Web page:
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Mearls and first edition D&D.

walkerp

New member
Banned
So, what I would like to see is a line of products that are focused on player-driven adventure, interesting events and challenges that have nothing to do with combat and can't necessarily be abstracted into a 'challenge roll'. Possibly the most iconic 1st edition dungeon was Tomb of Horrors. It takes hours and hours of play to complete. there are almost no fights and most of the things you do can't be described by a d20 roll. More of that! I want a version of 4e where the characters I make are things like vikings and priests and duelists and barons and necromancers and explorers, not strikers.
If they were to massage D&D in this direction, that would be a big step in making the game appealing to me again. Very well put.
 

Bryant

Sleepy
Validated User
Emphasis mine. That being said, what are your thoughts that he is using the old rules as his current campaign? What kind of things do you hope to see in the following months with new 4e designs? I don't want this to turn into some sort of war or heated discussion about what people hate about 4e, but more of what old school things or elements you might be excited to get meshed in to 4e. Let's think positive!
I hear that some D&D designers play Shadowrun, Champions, Dresden Files, and even Traveler. I'm not entirely sure that we can assume that just because someone's playing a game, it means they're going to incorporate elements of it into whatever they're designing.
 

Asmodai

Warrior Kobold
RPGnet Member
Validated User
I started with 3rd/3.5, and I think older editions are cool. Definitely a different philosophy on how play should be conducted.

Personally, I'd like to see a return of the D&D end-game, even if just in the form of a supplement.
Level 30 parties can handily kill gods - including Lolth and Bahamut. After slaying all the gods and redefining reality (as many epic destines can), what else is left?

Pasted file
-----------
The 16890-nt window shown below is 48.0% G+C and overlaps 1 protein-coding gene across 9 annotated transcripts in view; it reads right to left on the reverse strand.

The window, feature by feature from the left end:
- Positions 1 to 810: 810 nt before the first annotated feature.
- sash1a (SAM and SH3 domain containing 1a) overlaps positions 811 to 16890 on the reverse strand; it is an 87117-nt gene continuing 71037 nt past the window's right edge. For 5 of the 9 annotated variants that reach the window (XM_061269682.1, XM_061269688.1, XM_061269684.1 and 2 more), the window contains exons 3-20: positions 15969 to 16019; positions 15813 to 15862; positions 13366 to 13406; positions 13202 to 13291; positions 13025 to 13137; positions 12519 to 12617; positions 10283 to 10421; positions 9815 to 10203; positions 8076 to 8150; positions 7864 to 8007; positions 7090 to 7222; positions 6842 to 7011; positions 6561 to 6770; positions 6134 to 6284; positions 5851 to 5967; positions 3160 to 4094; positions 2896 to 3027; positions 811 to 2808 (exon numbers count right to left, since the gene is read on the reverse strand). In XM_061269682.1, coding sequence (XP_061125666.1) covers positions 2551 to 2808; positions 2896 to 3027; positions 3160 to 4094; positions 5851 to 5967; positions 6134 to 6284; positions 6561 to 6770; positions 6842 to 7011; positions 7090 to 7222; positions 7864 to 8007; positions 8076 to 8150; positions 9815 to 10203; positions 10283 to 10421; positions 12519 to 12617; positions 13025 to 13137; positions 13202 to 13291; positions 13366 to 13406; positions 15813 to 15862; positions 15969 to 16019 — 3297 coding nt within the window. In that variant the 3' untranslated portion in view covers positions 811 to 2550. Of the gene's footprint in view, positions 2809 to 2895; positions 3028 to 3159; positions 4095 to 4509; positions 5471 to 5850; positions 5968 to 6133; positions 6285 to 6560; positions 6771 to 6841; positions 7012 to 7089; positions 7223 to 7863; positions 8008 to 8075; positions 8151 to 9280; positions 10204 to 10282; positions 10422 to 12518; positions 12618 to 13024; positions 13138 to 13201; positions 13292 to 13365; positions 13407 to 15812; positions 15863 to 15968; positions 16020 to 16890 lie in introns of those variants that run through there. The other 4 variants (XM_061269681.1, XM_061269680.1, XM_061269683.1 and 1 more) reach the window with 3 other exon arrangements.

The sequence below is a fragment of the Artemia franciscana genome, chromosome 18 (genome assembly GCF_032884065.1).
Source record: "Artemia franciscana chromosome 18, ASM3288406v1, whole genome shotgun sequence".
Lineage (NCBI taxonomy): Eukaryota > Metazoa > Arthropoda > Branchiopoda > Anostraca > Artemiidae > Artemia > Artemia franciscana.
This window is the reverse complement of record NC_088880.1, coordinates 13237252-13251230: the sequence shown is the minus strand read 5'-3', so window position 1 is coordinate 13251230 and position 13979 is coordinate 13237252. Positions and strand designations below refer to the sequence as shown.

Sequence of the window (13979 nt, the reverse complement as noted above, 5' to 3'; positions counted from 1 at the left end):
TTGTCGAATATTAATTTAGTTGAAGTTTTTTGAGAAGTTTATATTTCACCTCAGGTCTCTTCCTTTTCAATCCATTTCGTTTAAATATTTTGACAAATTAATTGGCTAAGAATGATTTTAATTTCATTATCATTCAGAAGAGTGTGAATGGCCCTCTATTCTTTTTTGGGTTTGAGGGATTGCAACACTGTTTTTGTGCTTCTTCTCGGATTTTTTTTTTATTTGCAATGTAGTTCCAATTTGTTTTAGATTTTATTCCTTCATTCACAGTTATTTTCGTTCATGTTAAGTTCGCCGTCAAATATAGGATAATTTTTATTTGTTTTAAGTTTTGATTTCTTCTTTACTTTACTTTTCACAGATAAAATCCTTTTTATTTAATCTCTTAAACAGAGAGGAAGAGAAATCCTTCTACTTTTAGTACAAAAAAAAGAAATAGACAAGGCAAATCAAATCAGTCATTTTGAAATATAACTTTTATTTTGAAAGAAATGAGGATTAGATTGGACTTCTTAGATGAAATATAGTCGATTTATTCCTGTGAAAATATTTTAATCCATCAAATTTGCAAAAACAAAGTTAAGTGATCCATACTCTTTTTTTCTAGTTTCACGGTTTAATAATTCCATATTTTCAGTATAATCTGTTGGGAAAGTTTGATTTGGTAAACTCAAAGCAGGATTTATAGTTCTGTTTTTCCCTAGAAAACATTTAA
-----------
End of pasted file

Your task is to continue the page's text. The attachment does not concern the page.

tweaker

Retired User
Emphasis mine. That being said, what are your thoughts that he is using the old rules as his current campaign? What kind of things do you hope to see in the following months with new 4e designs? I don't want this to turn into some sort of war or heated discussion about what people hate about 4e, but more of what old school things or elements you might be excited to get meshed in to 4e. Let's think positive!
I think we are veering towards a 4.5e. This is a great time to stop buying product and use what is available, rather than allowing new releases to rub someone the wrong way.

I do think editions are timely. It's not so much that one edition is better or worse than another; it's more about what other options exists while playing any edition. I thought the option crap stuff that came out for 2e was horrible, so I jumped over to Vampire because it was available as an alternative. When oWOD started getting crazy, I jumped back to 3e because it was a viable alternative. One of my friends plays WoW with his kids, rather than teaching them D&D. WoW is a viable alternative to 4e. I think editions need to compete against the alternatives of the TIME.

The fact that Mearls is playing 1e just speaks to his age, rather than alternatives. If you've been playing a game for a while, and you don't intend to continue to buy splats, than any edition will work. It's what your players and you are most comfortable with playing. Playing an old edition will not bring back the old times. Age and experience transforms us.
 

Asmodai

Warrior Kobold
RPGnet Member
Validated User
For me, I'd like to see a return to the modular aspect of AD&D a bit. 4e is mostly written on the assumption that everything will get tossed into the content blender. I'd like to see more products like AD&D's Kara-Tur or Maztica settings that were very deliberately their own thing, with the mechanics, races and design assumptions tailored to those settings. Dark Sun made huge strides in that direction - and I hope we see a similar design philosophy adopted in Ravenloft and other subsequent settings.
 

Eurhetemec

New member
Banned
Older versions of D&D were more esoteric and mysterious. I'd like to see that incorporated into 4e without it losing its ease of play and organization.
This is what it comes down to for me. Even in 2E, this was very strong still. Things (and some monsters) worked in weird ways, magic items felt unique, spells felt like spells, random treasure and monsters added surprises and inspiration for both the players and DMs, and there was much more of a sense of mystery and a weird world to explore.